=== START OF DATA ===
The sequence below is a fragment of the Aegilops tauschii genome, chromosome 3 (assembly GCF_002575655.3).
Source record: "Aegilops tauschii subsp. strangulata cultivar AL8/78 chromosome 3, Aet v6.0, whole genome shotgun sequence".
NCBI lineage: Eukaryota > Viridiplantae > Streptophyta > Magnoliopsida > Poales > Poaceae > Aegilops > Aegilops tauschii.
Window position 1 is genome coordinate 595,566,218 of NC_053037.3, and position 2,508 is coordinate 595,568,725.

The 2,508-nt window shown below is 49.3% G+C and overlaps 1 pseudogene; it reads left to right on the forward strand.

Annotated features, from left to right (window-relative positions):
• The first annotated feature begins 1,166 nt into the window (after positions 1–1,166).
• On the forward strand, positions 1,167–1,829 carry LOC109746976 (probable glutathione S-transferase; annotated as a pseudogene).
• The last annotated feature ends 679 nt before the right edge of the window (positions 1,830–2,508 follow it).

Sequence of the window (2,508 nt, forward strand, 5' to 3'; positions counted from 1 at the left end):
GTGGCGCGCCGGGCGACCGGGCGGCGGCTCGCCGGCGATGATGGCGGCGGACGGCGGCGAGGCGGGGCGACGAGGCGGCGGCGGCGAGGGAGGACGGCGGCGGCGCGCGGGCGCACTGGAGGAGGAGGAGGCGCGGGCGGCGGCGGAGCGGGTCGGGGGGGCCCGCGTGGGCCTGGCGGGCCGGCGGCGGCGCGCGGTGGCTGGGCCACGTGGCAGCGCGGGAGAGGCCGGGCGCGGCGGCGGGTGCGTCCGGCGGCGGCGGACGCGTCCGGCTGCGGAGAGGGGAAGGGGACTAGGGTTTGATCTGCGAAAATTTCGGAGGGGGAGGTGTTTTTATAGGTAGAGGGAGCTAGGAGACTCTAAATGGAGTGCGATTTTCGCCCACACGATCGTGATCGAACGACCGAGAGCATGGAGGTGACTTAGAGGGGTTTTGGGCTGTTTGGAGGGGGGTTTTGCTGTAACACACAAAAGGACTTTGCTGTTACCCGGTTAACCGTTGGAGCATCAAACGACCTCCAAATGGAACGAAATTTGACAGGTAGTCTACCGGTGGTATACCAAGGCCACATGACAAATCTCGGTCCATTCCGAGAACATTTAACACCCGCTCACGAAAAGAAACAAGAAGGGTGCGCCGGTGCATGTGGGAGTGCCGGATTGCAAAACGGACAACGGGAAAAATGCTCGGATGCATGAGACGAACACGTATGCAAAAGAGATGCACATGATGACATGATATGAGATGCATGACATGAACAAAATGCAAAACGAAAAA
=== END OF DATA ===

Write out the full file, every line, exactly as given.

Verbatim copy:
The sequence below is a fragment of the Aegilops tauschii genome, chromosome 3 (assembly GCF_002575655.3).
Source record: "Aegilops tauschii subsp. strangulata cultivar AL8/78 chromosome 3, Aet v6.0, whole genome shotgun sequence".
NCBI lineage: Eukaryota > Viridiplantae > Streptophyta > Magnoliopsida > Poales > Poaceae > Aegilops > Aegilops tauschii.
Window position 1 is genome coordinate 595,566,218 of NC_053037.3, and position 2,508 is coordinate 595,568,725.

The 2,508-nt window shown below is 49.3% G+C and overlaps 1 pseudogene; it reads left to right on the forward strand.

Annotated features, from left to right (window-relative positions):
• The first annotated feature begins 1,166 nt into the window (after positions 1–1,166).
• On the forward strand, positions 1,167–1,829 carry LOC109746976 (probable glutathione S-transferase; annotated as a pseudogene).
• The last annotated feature ends 679 nt before the right edge of the window (positions 1,830–2,508 follow it).

Sequence of the window (2,508 nt, forward strand, 5' to 3'; positions counted from 1 at the left end):
GTGGCGCGCCGGGCGACCGGGCGGCGGCTCGCCGGCGATGATGGCGGCGGACGGCGGCGAGGCGGGGCGACGAGGCGGCGGCGGCGAGGGAGGACGGCGGCGGCGCGCGGGCGCACTGGAGGAGGAGGAGGCGCGGGCGGCGGCGGAGCGGGTCGGGGGGGCCCGCGTGGGCCTGGCGGGCCGGCGGCGGCGCGCGGTGGCTGGGCCACGTGGCAGCGCGGGAGAGGCCGGGCGCGGCGGCGGGTGCGTCCGGCGGCGGCGGACGCGTCCGGCTGCGGAGAGGGGAAGGGGACTAGGGTTTGATCTGCGAAAATTTCGGAGGGGGAGGTGTTTTTATAGGTAGAGGGAGCTAGGAGACTCTAAATGGAGTGCGATTTTCGCCCACACGATCGTGATCGAACGACCGAGAGCATGGAGGTGACTTAGAGGGGTTTTGGGCTGTTTGGAGGGGGGTTTTGCTGTAACACACAAAAGGACTTTGCTGTTACCCGGTTAACCGTTGGAGCATCAAACGACCTCCAAATGGAACGAAATTTGACAGGTAGTCTACCGGTGGTATACCAAGGCCACATGACAAATCTCGGTCCATTCCGAGAACATTTAACACCCGCTCACGAAAAGAAACAAGAAGGGTGCGCCGGTGCATGTGGGAGTGCCGGATTGCAAAACGGACAACGGGAAAAATGCTCGGATGCATGAGACGAACACGTATGCAAAAGAGATGCACATGATGACATGATATGAGATGCATGACATGAACAAAATGCAAAACGAAAAA